Hyperopia is the official term that medical professionals such as eye doctors use to refer to farsightedness. This is characterized by a normal proficiency when it comes to viewing objects that are far away but a perceived blurriness if they get too close. It’s worth noting that children who have moderate or mild hyperopia can generally offset the blurriness quite effectively through squinting due to the fact that their eyes are young and more adjustable.
There are many symptoms that might come along due to hyperopia. Headaches after reading are common. Eye strain, blurry vision, and fatigue could also occur. In fact, the symptoms aren’t restricted to reading. Other close-up tasks such as graphic design may similarly strain the eyes. During the early days of ophthalmology, some doctors didn’t know what led to hyperopia. Fortunately, modern medicine has now identified eight common causes of hyperopia.
1. Short eyeball
The shape of your eyeball is essential to clear vision. If your eyeball is shorter than average then you may have a hard time processing images that are close properly. Things that are further away may appear more focused since the light has more time and space to focus before reaching your retina. People with shorter eyeballs don’t receive light waves in the proper manner.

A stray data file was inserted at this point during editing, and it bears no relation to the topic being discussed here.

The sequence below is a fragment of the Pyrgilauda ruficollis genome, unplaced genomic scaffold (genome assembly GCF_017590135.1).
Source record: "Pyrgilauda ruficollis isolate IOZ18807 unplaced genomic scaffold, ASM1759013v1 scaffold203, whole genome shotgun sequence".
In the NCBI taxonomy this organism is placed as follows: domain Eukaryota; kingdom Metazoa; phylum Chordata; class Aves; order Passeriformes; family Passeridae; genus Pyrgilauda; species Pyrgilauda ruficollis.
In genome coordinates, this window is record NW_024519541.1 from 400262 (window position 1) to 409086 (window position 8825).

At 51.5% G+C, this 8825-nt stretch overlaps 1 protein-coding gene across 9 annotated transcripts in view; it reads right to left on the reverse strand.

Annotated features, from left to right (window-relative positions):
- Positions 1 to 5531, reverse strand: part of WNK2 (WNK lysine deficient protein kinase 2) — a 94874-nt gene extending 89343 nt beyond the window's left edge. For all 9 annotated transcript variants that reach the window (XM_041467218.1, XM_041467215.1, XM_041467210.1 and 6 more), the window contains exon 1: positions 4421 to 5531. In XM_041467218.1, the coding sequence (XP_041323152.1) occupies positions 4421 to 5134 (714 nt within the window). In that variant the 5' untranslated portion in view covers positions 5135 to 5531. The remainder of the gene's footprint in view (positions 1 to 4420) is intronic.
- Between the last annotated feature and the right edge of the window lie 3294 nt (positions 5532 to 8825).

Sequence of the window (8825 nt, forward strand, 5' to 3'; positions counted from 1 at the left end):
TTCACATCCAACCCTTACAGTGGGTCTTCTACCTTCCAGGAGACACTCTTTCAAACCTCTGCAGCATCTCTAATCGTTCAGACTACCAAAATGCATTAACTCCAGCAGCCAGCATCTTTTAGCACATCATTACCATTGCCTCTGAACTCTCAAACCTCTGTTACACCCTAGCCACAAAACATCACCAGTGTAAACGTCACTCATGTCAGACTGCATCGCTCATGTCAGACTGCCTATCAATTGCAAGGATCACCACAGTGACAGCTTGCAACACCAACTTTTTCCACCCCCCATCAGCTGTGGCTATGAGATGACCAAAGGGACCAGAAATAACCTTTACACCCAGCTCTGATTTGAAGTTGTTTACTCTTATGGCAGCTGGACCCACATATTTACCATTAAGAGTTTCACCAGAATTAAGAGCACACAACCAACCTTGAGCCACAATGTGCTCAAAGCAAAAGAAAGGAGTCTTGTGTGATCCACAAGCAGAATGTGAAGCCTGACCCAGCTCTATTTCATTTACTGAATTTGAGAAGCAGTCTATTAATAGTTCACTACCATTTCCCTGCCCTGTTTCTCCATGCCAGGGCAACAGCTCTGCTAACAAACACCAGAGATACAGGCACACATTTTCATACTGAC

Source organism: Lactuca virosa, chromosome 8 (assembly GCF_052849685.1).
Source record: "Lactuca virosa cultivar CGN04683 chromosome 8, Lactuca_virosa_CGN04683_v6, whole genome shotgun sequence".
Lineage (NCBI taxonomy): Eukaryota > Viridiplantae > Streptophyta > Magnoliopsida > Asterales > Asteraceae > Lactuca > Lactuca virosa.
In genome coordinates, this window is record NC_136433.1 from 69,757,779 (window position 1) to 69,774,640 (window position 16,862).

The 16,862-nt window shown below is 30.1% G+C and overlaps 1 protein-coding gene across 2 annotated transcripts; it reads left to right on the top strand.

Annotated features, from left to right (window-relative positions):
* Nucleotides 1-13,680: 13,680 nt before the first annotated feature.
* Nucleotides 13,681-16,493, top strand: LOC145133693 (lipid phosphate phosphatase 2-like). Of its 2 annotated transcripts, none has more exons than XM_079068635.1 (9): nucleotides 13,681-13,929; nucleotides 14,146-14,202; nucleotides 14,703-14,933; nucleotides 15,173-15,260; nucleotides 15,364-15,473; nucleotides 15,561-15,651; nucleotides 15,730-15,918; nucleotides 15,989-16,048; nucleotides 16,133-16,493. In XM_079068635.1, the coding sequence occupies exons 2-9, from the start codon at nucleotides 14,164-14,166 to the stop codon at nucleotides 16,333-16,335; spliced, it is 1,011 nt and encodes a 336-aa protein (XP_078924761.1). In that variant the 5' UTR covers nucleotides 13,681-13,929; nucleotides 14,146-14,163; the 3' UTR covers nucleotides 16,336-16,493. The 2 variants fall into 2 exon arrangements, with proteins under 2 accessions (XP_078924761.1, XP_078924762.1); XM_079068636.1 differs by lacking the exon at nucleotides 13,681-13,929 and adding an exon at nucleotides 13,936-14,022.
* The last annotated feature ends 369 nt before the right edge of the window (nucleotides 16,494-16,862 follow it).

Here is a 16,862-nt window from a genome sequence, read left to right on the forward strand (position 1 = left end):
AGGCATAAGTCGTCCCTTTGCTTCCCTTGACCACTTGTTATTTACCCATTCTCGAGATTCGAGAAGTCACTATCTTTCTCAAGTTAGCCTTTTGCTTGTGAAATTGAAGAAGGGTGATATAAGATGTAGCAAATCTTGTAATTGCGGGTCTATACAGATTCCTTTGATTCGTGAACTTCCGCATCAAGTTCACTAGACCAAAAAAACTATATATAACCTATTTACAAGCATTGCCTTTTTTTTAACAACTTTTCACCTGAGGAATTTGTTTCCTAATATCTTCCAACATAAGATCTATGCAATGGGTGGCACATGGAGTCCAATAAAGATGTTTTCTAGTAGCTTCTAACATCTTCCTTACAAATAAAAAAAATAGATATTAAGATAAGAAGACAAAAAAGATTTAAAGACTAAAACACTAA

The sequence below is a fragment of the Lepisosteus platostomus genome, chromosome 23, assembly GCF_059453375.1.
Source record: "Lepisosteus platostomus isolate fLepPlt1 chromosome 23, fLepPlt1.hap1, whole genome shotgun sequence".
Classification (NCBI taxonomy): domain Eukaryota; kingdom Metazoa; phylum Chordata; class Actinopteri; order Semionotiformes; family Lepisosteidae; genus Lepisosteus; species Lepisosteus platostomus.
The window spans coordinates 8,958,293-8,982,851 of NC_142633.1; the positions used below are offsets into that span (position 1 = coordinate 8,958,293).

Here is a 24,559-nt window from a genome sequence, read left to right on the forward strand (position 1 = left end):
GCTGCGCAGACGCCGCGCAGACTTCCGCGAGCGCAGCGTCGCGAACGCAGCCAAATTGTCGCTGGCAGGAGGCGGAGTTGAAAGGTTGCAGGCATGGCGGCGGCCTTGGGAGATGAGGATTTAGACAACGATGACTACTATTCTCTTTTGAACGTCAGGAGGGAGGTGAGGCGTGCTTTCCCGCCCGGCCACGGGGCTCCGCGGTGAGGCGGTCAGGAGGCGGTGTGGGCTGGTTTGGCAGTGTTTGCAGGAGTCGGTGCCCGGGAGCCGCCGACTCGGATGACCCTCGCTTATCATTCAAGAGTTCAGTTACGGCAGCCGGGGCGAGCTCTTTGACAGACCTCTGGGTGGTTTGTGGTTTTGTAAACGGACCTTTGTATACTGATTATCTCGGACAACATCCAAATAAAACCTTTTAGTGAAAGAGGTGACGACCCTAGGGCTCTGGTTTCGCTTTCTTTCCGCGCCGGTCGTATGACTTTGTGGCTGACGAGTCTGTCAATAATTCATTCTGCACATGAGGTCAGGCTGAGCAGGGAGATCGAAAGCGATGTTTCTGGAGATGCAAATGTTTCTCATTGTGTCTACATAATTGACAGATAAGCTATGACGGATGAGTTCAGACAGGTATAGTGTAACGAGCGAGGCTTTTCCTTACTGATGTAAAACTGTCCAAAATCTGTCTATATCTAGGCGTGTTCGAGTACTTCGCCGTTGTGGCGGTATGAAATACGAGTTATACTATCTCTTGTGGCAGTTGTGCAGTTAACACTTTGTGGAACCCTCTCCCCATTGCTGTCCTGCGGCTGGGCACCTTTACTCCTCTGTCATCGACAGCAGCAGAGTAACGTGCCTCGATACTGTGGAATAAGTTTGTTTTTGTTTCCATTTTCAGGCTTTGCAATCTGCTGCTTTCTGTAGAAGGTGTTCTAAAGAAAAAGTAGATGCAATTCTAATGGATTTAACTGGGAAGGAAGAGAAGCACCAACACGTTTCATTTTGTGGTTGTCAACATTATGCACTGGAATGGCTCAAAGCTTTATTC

Usually, light is focused by the cornea onto the retina then processed by your brain. That’s how most people see. Those with short eyeballs, however, will find that the light actually focused behind their cornea rather than on it which will make the image quite blurry. While short eyeballs can’t focus images properly, it can still perceive pre-focused images which is why things that are far away can still look clear to those who suffer from hyperopia.